I-591 camp turns in sigs; 2014 gun-rights ballot battle looms

I-591 camp turns in sigs; 2014 gun-rights ballot battle looms


I-591 sponsor Alan Gottlieb delivers boxes of signatures to the Elections Division.

It’s looking more likely that Washington will be an election battleground state for gun rights in 2014, as backers of a pro-gun initiative submitted what they say are more than 340,000 signatures to our Elections Division Thursday.

Initiative 591 prohibits government agencies from confiscating guns or other firearms from citizens without due process, or from requiring background checks on firearm recipients unless a uniform national standard is required.

In early October, sponsors of a competing gun-related measure, I-594, turned in an estimated 250,000 signatures to the Elections Division. I-594 requires universal background checks on gun purchases.

Both I-591 and I-594, which are initiatives to the Legislature, were filed with our office earlier this year. Sponsors for either measure have until Jan. 3 to submit additional signatures. Either initiative needs at least 246,372 valid voter signatures to qualify. Our Elections Division recommends that initiative sponsors submit at least 325,000 signatures to provide a cushion to cover duplicate or invalid signatures. The average error rate is 18 percent.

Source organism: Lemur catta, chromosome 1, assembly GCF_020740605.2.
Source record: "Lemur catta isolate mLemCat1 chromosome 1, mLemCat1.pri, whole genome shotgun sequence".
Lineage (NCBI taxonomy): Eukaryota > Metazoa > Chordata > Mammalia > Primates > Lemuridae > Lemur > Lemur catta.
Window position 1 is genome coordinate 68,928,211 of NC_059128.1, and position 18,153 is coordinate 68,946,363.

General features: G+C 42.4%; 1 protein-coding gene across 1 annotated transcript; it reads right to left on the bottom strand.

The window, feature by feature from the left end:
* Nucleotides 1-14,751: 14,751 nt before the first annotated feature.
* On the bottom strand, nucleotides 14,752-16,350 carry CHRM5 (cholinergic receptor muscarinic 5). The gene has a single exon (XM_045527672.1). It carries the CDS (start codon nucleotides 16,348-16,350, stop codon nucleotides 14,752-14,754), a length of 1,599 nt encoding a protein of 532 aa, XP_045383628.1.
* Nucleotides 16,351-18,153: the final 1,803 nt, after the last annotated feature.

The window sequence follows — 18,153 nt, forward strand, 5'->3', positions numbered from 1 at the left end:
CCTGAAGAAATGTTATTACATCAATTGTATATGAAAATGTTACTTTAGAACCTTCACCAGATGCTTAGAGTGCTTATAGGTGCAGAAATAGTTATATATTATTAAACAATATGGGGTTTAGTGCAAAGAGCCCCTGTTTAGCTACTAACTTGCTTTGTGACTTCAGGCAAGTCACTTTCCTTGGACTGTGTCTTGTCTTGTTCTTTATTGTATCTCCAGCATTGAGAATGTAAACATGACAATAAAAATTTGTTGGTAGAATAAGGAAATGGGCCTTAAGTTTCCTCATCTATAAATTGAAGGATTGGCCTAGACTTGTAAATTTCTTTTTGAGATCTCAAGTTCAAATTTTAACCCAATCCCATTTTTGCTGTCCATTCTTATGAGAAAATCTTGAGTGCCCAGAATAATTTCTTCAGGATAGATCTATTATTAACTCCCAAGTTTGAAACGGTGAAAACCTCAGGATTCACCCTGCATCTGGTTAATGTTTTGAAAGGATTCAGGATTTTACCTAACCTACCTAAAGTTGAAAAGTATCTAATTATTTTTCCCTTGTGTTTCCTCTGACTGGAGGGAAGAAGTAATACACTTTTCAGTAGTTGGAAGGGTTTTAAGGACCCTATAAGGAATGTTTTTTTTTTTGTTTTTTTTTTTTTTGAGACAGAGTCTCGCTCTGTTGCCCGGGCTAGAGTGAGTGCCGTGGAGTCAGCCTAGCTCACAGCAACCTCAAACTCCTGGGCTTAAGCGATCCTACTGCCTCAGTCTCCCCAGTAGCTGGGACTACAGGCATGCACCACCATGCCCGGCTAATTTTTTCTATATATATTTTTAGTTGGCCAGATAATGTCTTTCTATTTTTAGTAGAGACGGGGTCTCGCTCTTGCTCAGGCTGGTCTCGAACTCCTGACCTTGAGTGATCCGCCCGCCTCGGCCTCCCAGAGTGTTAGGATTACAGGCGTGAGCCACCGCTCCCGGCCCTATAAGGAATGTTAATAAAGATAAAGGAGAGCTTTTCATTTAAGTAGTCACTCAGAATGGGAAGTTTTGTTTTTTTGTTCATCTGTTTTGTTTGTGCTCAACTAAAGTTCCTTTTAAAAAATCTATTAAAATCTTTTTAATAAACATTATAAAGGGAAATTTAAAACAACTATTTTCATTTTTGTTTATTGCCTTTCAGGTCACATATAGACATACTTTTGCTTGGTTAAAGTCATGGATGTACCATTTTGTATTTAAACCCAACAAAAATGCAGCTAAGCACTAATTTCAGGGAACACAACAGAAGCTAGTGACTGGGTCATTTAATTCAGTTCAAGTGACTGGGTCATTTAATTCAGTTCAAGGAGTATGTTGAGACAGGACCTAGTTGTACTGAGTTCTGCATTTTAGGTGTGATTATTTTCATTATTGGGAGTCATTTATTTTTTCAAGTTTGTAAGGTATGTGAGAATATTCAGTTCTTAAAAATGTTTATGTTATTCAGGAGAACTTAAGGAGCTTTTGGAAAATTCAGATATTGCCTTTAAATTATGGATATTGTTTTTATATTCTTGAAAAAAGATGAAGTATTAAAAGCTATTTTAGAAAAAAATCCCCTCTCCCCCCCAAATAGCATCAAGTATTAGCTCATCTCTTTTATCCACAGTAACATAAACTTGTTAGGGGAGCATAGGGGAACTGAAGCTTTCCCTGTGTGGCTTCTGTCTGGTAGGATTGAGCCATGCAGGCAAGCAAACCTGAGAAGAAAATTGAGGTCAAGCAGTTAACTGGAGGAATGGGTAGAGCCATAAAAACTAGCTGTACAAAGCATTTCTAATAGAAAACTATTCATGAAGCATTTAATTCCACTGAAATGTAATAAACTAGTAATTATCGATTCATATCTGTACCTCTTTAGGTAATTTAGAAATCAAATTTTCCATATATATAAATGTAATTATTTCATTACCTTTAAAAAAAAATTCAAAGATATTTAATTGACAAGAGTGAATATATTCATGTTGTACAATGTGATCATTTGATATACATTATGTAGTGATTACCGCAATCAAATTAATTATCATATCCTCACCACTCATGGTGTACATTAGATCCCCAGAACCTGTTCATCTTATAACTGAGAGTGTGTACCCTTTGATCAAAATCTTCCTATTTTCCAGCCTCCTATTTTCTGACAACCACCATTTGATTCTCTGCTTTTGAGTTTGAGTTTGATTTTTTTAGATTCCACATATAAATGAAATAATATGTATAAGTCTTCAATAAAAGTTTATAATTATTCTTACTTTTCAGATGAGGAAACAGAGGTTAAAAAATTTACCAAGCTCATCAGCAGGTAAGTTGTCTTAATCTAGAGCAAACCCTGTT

Because Jan. 3 is the signature deadline for initiatives to the Legislature, the Elections Division won’t start checking signatures on I-591 or I-594 until after that date.  Both campaigns plan to continue gathering signatures, and expect to qualify.  I-591’s estimated 340k already would be more than 100,000 more than sufficient, but I-594 backers still need additional signatures to allow for invalid or duplicate signatures.  Both are well-heeled campaigns.

In the meantime, signatures for both initiatives will be secured and sealed after the petition pages are digitized by the State Archives.

If validated, the measures would go first to the 2014 Legislature, which can approve, ignore or reject either or both and then allow it/them to go to the fall 2014 ballot, or write a legislative alternative that would accompany the initiative to the ballot. Most observers assume that lawmakers will simply allow both rival measures to go the ballot.

Go here to view all of the initiatives to the people and initiatives to the Legislature filed this year.

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